There is still quality here, however, and Villarreal has a well-earned reputation for maximizing talent. That said, this year’s team look as though it may poised for a tumble. Nothing catastrophic, but a finish of between eighth and tenth would not be shocking.
Real Betis Balompié
City: Sevilla, Andalusia (996 km / 619 miles southwest of Barcelona)
Stadium (Capacity): Estadio Benito Villamarín (60,720)
Coach: Quique Setién
Last season in La Liga: Last season’s Real Betis side made for absolutely spectacular viewing. Eleven times they scored at least three goals in a game. Four of their contests featured at least eight combined goals. They were involved in a 4-4 draw with Real Sociedad and, on enemy ground, scored in the first thirty seconds of an incredible local derby that simply would not stop, ultimately downing Sevilla 5-3. Betis embraced the “you score one, we’ll get two” ideology on the way to 60 points and an unexpected sixth-place finish. Whether it’s a model designed for sustainable success remains to be seen, but there was an irrational beauty in Betis’s 2017-18 season.
They scored 60 goals while conceding 61. According to the ”expected” numbers, however, they ought to have scored thirteen fewer goals than they did – while conceding eleven fewer, on the way to roughly ten fewer points and mid-table finish.
I do love those occasions when “defense wins championships” takes it on the chin. For every Getafe, there really ought to be a Betis.
Comings and Goings
Arrivals: William Carvalho, DM (€20.0 mm, from Sporting Lisbon); Sidnei, CB (€4.5 mm, from Deportivo La Coruña); Joel Robles, GK (free transfer, from Everton); Sergio Canales, AM (free transfer, from Real Sociedad); Takashi Inui, LW (free transfer, from Eibar); Pau López, GK (free transfer, from Espanyol)
Departures: Fabián Ruiz, CM (€30.0 mm, to Napoli); Germán Pezzella, CB (loan to Fiorentina, in Italy, made permanent for €9.0 mm); Riza Durmisi, LB (€6.5 mm, to Lazio); Antonio Adán, GK (€1.0 mm, to Atlético Madrid); Dani Giménez, GK (free transfer, to Deportivo La Coruña); Víctor Camarasa, CM (loan, to Cardiff City); Joel Campbell, RW (end of loan – returned to Arsenal); Jordi Amat, CB (returned from loan at Swansea City; subsequently sold to Rayo Vallecano for €1.0 mm)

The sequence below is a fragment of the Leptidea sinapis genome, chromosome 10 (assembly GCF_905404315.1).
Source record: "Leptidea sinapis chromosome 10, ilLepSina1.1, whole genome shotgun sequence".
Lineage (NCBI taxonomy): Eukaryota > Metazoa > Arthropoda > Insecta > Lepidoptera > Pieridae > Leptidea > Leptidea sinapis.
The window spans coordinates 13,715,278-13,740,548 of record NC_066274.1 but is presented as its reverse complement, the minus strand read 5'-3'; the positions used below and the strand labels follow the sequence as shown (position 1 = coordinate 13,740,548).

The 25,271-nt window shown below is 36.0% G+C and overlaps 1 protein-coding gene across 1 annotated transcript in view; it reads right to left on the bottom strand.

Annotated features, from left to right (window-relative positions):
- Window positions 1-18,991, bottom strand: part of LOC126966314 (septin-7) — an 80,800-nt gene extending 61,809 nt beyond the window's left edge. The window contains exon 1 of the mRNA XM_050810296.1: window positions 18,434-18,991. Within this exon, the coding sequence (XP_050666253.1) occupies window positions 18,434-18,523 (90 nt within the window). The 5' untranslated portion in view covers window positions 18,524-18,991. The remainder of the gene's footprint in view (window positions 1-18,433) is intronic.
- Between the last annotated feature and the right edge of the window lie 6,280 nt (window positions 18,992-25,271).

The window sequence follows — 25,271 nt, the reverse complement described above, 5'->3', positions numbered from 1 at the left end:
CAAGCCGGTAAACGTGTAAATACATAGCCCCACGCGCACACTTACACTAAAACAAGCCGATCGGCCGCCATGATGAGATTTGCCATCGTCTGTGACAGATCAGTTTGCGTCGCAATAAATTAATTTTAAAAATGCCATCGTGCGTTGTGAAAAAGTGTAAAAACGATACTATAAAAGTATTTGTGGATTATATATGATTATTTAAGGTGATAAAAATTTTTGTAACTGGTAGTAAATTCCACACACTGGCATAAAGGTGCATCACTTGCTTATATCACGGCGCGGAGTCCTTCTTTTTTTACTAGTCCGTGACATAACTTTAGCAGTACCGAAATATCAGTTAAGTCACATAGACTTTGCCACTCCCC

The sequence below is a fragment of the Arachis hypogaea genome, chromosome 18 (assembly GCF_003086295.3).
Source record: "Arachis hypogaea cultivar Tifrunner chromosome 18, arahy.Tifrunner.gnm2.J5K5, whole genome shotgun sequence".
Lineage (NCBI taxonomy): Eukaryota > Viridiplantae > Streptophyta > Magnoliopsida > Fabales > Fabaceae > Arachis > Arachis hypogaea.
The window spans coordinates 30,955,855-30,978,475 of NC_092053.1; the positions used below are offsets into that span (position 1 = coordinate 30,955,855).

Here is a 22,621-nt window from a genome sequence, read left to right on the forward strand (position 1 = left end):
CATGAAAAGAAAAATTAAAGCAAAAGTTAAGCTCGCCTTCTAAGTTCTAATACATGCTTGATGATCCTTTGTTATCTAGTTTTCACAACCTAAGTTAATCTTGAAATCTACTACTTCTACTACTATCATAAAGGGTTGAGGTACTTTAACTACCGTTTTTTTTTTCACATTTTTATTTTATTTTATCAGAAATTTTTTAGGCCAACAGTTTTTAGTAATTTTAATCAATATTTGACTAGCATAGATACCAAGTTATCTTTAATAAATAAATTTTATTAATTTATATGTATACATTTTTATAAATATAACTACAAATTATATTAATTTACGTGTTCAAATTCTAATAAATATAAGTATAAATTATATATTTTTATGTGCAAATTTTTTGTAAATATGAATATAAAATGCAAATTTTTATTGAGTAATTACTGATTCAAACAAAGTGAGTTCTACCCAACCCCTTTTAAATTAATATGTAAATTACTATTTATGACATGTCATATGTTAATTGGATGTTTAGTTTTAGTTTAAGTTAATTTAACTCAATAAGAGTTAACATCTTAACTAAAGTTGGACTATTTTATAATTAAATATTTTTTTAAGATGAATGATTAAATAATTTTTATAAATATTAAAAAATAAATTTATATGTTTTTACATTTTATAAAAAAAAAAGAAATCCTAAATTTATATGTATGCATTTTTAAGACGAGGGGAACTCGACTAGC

In 2018-19… Hopefully more of the same.
Now, Betis have taken steps to solidify the defense: William Carvalho is understated but world-class, and should serve as an anchor deep in the midfield. Meanwhile, with goalkeeper Antonio Adán off to Atlético Madrid, Pau López, one of La Liga’s better goalkeeps while with Espanyol, arrives on a free transfer to mind in net. However, it’s only reasonable to think that the engine of the 2018-19 will lie, once again, in attack.
The attack suffers a significant loss with Fabián Ruiz’s big-money move to Lazio, but the team’s top scorers –Sergio León (11), Antonio Sanabria (8) and Loren Morón (7) – return, as do three of the top four assisters – Andrés Guardado (8), Joaquín with (7), and Antonio Barragán (6). In addition, for less than I’ve currently got in my pocket, playmakers Takashi Inui (from Eibar) and talented (but injury-prone) Sergio Canales (from Real Sociedad) were brought in to reinforce the midfield.
By all accounts, Betis are due for a step back. Some will say that the attack was unsustainable. Others will chime in that the defense is still not particularly great. There’s merit in these assertions. I just simply don’t care.
This is a talented and relentless team that’s an active participant in every game it plays. These guys play like they believe that they deserve to win. Also, Joaquín. Siempre Joaquín. I can’t find the part of myself that roots against that man. Irrational, remember?
There may be a step back, but don’t expect these guys to fall much further than eight, maybe ninth. And expect to enjoy watching them along the way.
Let madness reign.
Stay tuned, as tomorrow, we’ll continue our climb, to the very top of the league, with a look at the Blaugrana, and the big boys from Madrid…